A Rhetoric of Outcasts in the Plays of Tennessee Williams

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More than a half century has passed since critics and theater-goers recognized Tennessee Williams (1911-1983) as an important American playwright, whose plays fellow dramaturge David Mamet calls "the greatest dramatic poetry in the American language" (qtd. in Griffin 13). Williams's repertoire includes some 30 full-length plays, numerous short plays, two volumes of poetry, and five volumes of essays and short stories. He won two Pulitzer Prizes (for A Streetcar Named Desire in 1947 and Cat on a Hot …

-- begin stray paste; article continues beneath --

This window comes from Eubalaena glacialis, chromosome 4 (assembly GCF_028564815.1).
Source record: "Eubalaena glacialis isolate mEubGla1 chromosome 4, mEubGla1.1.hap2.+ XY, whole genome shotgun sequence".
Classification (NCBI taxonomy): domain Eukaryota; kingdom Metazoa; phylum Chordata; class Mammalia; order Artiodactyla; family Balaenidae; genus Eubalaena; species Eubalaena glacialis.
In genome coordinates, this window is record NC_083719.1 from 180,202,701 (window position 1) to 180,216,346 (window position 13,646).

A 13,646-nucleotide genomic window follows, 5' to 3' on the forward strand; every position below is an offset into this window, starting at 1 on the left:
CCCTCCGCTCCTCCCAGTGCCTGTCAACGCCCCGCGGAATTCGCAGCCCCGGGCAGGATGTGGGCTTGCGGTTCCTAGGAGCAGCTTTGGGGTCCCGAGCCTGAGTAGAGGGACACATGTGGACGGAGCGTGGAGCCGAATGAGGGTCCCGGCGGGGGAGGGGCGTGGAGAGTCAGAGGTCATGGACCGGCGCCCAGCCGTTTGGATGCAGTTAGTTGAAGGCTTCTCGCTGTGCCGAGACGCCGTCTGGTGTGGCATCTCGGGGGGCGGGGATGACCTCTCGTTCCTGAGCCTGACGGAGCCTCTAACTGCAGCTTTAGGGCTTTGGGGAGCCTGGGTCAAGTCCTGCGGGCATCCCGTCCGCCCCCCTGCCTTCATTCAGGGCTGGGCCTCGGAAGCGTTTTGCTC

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…mosexuality" (61). He reports that John Crowe Ransom, possibly the most influential scholar in the new critical movement, accepted for publication a poem from Robert Duncan and then, discovering the poet was gay, withdrew his acceptance. "Ransom thought homosexuals such as Duncan should 'sublimate' their problem, let the delicacy of subtlety of their sensibility come out in the innocent regions of life and literature" (65). 4) For Williams, "sensitive non-conformist," "outcast," and "fugitive" appear to be interchangeable terms.